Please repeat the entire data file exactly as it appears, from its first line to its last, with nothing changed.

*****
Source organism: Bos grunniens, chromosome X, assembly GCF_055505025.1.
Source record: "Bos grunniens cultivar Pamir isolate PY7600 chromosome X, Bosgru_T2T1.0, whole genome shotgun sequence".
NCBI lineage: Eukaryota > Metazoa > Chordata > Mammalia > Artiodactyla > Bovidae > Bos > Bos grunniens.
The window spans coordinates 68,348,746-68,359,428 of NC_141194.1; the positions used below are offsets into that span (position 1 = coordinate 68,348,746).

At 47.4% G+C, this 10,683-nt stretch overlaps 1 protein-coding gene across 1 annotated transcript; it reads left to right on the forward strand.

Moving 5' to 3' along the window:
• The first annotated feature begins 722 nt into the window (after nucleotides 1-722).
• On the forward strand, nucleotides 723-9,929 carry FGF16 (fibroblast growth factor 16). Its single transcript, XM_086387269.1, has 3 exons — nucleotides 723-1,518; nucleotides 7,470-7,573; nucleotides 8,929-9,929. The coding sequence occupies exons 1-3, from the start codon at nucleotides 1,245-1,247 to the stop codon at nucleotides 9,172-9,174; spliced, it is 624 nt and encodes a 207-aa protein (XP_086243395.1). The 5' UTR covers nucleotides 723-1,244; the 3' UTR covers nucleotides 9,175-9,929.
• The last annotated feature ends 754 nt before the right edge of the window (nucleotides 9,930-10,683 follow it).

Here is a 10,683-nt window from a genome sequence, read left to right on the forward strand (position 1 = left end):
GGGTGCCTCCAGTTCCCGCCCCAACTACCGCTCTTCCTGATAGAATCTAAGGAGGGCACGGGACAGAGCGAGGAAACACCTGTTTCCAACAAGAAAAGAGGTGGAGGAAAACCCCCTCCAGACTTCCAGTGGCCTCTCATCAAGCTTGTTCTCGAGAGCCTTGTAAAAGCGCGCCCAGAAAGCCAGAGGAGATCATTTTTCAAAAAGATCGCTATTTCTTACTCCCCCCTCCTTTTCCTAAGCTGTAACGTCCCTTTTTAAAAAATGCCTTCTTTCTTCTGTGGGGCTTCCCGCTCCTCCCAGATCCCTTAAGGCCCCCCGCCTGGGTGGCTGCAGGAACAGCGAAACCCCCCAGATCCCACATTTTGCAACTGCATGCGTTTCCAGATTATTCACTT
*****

Source organism: Bos grunniens, chromosome X, assembly GCF_055505025.1.
Source record: "Bos grunniens cultivar Pamir isolate PY7600 chromosome X, Bosgru_T2T1.0, whole genome shotgun sequence".
NCBI lineage: Eukaryota > Metazoa > Chordata > Mammalia > Artiodactyla > Bovidae > Bos > Bos grunniens.
The window spans coordinates 68,348,746-68,359,428 of NC_141194.1; the positions used below are offsets into that span (position 1 = coordinate 68,348,746).

At 47.4% G+C, this 10,683-nt stretch overlaps 1 protein-coding gene across 1 annotated transcript; it reads left to right on the forward strand.

Moving 5' to 3' along the window:
• The first annotated feature begins 722 nt into the window (after nucleotides 1-722).
• On the forward strand, nucleotides 723-9,929 carry FGF16 (fibroblast growth factor 16). Its single transcript, XM_086387269.1, has 3 exons — nucleotides 723-1,518; nucleotides 7,470-7,573; nucleotides 8,929-9,929. The coding sequence occupies exons 1-3, from the start codon at nucleotides 1,245-1,247 to the stop codon at nucleotides 9,172-9,174; spliced, it is 624 nt and encodes a 207-aa protein (XP_086243395.1). The 5' UTR covers nucleotides 723-1,244; the 3' UTR covers nucleotides 9,175-9,929.
• The last annotated feature ends 754 nt before the right edge of the window (nucleotides 9,930-10,683 follow it).

Here is a 10,683-nt window from a genome sequence, read left to right on the forward strand (position 1 = left end):
GGGTGCCTCCAGTTCCCGCCCCAACTACCGCTCTTCCTGATAGAATCTAAGGAGGGCACGGGACAGAGCGAGGAAACACCTGTTTCCAACAAGAAAAGAGGTGGAGGAAAACCCCCTCCAGACTTCCAGTGGCCTCTCATCAAGCTTGTTCTCGAGAGCCTTGTAAAAGCGCGCCCAGAAAGCCAGAGGAGATCATTTTTCAAAAAGATCGCTATTTCTTACTCCCCCCTCCTTTTCCTAAGCTGTAACGTCCCTTTTTAAAAAATGCCTTCTTTCTTCTGTGGGGCTTCCCGCTCCTCCCAGATCCCTTAAGGCCCCCCGCCTGGGTGGCTGCAGGAACAGCGAAACCCCCCAGATCCCACATTTTGCAACTGCATGCGTTTCCAGATTATTCACTT